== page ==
Parallelly, I could’ve allowed my father’s death to crumble me into a pit of depression. I could have spent my teenage and early college years looking up to the sky and screaming, “Why me?”. But that’s not what I did.
If I allowed myself to be overcome by such tragedy, then I would never have been able to move forward and find the good that emerged out of the event. It doesn’t matter what the measure of the adversity it is that you face, there always exists a token of power, growth, and good in such situations.
For me, accepting this event objectively for what it was and moving on is exactly what allowed me to foster an extreme amount of self-reliance and personal drive to live life to its absolute fullest.
This is the best justice you can do for yourself and your long term mental well-being. To take that first step and simply accept what has happened to you and learn to love it.
After all, the act of practicing radical acceptance has been shown to significantly decrease shame, guilt, disgust, distress, and fear among patients suffering from emotions from trauma according to a study conducted by psychology researchers.
Therefore, Don’t complain. Don’t point fingers. Don’t pity yourself. Just accept whatever it is for what it is and feel yourself become empowered and more resilient as a result of doing so.
“You can’t cry it away or eat it away or starve it away or walk it away or punch it away or even therapy it away. It’s just there, and you have to survive it. You have to endure it. You have to live through it and love it and move on and be better for it.” — Cheryl Strayed
II. Allow yourself to feel the full weight of your emotions — do not suppress them
Acceptance doesn’t mean that you should avoid and bottle up your emotions. According to research conducted by psychologists at the University of Texas at Austin and the Harvard School of Public Health, suppressing how you feel actually amplifies those emotions leading to problems with memory, aggression, anxiety, depression and even suggests that your risk of mortality increases due to varying effects emotional suppression has on the physical body.
Rather, be honest with how you feel and allow yourself to feel the full effect of your emotions instead of suppressing them. An article published in BBC suggests that recognizing and learning to manage your emotions is one of the most important skills that you can have as people who are good at doing so “are more likely to do well in life, have healthy relationships, and manage difficulties and setbacks.”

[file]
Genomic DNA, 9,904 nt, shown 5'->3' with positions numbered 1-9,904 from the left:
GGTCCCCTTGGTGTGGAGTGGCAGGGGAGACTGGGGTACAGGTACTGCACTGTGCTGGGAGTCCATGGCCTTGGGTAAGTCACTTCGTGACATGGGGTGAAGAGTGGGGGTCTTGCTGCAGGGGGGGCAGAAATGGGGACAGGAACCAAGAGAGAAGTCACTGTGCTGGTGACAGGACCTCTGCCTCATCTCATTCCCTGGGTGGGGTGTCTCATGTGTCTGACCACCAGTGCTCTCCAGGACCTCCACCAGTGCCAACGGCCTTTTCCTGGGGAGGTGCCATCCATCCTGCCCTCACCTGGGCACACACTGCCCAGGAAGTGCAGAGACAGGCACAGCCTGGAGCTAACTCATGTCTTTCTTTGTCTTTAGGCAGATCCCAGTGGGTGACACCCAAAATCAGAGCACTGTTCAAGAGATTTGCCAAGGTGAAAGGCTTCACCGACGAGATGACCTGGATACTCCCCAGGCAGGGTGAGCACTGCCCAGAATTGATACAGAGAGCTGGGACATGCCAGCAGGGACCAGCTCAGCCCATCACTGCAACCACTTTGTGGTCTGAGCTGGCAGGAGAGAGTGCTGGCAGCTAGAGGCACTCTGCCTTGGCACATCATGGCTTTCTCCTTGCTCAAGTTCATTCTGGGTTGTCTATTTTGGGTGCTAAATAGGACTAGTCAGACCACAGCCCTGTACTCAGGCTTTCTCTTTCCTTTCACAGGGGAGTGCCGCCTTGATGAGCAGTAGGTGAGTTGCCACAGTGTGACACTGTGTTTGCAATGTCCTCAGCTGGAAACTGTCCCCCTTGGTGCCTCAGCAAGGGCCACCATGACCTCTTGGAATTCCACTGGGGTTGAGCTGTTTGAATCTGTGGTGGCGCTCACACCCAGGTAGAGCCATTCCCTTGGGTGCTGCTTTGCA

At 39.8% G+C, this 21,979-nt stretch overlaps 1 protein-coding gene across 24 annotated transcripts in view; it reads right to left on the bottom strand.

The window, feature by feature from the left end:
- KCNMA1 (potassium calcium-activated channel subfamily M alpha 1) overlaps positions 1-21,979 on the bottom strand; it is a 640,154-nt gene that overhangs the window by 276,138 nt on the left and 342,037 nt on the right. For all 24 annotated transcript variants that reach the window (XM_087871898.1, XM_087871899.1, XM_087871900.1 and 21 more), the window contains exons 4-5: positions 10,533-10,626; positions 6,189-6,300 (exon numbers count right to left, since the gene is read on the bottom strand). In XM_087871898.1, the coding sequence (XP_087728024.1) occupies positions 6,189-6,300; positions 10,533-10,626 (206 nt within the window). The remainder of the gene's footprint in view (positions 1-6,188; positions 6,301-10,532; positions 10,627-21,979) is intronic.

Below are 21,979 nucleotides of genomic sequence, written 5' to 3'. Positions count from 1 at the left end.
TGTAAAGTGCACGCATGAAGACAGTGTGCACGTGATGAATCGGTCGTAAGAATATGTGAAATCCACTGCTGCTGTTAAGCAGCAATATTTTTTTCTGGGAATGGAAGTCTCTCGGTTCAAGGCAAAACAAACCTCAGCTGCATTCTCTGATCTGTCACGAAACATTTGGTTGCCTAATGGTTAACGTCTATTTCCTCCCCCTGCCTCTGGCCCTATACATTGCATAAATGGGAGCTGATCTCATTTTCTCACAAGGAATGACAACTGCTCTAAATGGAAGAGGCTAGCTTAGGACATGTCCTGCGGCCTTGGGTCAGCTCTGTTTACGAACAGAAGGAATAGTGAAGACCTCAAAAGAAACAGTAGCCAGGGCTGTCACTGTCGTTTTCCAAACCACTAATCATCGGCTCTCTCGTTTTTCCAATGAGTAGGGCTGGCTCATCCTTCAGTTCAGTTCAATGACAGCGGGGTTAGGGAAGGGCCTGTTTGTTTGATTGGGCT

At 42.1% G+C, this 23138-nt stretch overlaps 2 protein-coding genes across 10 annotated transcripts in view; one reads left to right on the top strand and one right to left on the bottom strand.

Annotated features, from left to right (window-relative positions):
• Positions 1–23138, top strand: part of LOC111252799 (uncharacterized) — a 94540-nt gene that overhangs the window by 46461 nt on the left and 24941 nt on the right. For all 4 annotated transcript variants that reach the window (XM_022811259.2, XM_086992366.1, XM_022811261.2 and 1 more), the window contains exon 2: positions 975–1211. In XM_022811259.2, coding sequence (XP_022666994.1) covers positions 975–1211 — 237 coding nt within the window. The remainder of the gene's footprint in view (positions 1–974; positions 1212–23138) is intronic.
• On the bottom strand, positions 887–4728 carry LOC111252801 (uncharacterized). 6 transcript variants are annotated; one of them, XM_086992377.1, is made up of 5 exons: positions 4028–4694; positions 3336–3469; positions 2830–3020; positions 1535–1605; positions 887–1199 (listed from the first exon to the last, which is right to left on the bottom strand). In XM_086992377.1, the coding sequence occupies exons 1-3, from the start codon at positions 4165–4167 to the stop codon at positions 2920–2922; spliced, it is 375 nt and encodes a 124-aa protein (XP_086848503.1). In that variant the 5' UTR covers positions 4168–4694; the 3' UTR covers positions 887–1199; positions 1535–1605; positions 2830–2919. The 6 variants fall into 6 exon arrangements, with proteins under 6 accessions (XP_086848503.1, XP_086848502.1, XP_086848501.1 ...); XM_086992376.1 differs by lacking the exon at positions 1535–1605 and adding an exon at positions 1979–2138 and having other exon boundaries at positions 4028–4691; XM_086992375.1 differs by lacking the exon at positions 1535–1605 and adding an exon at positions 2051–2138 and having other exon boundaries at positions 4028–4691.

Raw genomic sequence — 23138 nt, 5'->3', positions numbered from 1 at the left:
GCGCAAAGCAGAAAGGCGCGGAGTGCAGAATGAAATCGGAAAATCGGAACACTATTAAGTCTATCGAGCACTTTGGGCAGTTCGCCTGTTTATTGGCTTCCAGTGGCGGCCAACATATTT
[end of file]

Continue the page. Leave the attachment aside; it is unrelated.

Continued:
Emotions can serve to be a great mentor in teaching you more about yourself and your life.
But that doesn’t mean you should be a slave to emotions and allow emotion to drive your actions. There exists a great danger in both the suppression of emotions and the victimization of them.
What you should recognize though is that other people have either been in the same position as you or may have even led a life far more challenging than yours equipped with their own set of unique obstacles. Still, many of these people manage to flourish and live great lives full of happiness.
That alone should bring great comfort and hope in whatever obstacle you may face.
Take Viktor Frankl for example who wrote Man’s Search for Meaning as a memoir of how he found happiness and meaning inside a Jewish concentration camp during World War II — an unimaginably horrific situation to be in.
What you should know is that internal strength isn’t defined by your ability to control your emotions but rather your ability to find pleasure and good in the pain. Emotional intelligence isn’t the means of managing your emotions but rather that of understanding your emotions and using them as ways to bolster the long-term growth of your character. An article published in Inc reinforces this notion by saying that mentally strong people are not people who act tough, but rather are able to feel, recognize, understand, and learn from their emotions.